Criminal Justice | ECESR Submits Challenge against “The Cabinet” Case Ruling
ECESR Press Releases

Criminal Justice | ECESR Submits Challenge against “The Cabinet” Case Ruling

Today, Mr. Khaled Ali, attorney at the Court of Cassation and legal counselor at the Egyptian Center for Economic and Social Rights (ECESR), submitted a challenge [1] against the ruling of Cairo Criminal Court in the case known within media circles as “The Cabinet” protest case [2] , The defendants are Alaa Abd-El-Fattah, Mohamed Abd-El-Rahman Nubi and other youth who were involved in the Egyptian revolution.

On March 16, Cairo Criminal Court served two of the defendants a five-year sentence and the other defendants a three-year sentence, followed by an equal period under surveillance for all defendants, in addition to a fine of 100,000 pounds.

The defendants were detained amid a mass protest organized by various political movements and forces on 25 November 2014, the day after the release of law number 107 of 2013 organizing the right to public conferences, motorcades and peaceful protests. The law known as the protest prohibition law was issued under a transitional rule and in the absence of a parliament or any sort of social dialogue. The protesters demanded abolishing the law that targets public space by handing the Ministry of Interior (MoI) complete control over granting the right to protest peacefully, a natural human right.

ECESR strongly objected to the ruling and similar ruling sentencing citizens and political activists to severe prison terms and fines because they exercised their constitutional right to peacefully protest policies, laws or government decisions. On the other hand, many figures of the Mubarak regime were acquitted of corruption and misappropriation of public funds charges. The investigations and testimonies were also contradictory and faulty, not to mention that the defense proved some defendants (such as Alaa Abd-El-Fattah) were not even participating in the protest. Another defendant, Ahmed Abd-El-Rahman, was just passing by and tried to defend female protesters from police harassment in plain clothes.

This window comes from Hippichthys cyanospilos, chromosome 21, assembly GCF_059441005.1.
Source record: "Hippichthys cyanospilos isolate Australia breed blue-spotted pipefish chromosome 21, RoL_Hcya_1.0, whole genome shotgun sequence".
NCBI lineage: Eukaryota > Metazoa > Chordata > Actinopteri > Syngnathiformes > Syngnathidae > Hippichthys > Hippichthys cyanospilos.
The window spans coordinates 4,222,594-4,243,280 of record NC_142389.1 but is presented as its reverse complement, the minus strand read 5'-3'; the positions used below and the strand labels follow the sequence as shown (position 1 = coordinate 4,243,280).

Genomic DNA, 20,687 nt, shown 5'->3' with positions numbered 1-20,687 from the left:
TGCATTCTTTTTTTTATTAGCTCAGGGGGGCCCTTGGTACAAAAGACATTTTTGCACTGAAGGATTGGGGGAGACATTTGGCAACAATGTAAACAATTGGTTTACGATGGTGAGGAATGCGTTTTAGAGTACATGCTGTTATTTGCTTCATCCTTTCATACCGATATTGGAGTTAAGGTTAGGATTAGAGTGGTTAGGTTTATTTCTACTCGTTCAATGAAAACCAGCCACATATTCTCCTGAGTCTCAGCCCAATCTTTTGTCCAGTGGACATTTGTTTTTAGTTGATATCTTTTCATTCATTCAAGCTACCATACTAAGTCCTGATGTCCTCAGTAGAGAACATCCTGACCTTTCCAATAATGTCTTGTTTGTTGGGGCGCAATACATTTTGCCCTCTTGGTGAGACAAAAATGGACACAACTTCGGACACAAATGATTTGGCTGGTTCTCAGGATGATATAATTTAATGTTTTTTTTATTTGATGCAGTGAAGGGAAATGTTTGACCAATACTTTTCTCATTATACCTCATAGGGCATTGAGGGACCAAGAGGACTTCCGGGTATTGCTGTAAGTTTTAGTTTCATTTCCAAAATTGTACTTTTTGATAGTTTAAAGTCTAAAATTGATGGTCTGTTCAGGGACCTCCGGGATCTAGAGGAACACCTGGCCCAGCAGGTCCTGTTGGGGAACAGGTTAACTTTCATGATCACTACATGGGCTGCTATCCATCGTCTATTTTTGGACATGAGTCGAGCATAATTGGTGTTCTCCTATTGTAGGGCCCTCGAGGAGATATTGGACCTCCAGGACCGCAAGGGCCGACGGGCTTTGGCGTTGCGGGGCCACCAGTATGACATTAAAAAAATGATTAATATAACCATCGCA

It is worth mentioning that ECESR is currently challenging the protest law before the Supreme Constitutional Court.

Challenge submitters:

  • Mr. Malek Adly, ECESR
  • Mr. Mahmoud Belal, ECESR
  • Mr. Khaled Ali, Khaled Ali Law Offices

 


 

Notes

[1] – (case number 12058 of 2013 Qasr El-Nil Criminal Court, registered under aggregate number 1343 of 2013 Downtown Cairo).

[2]-(sequence number 52 dated 21 April 2015).

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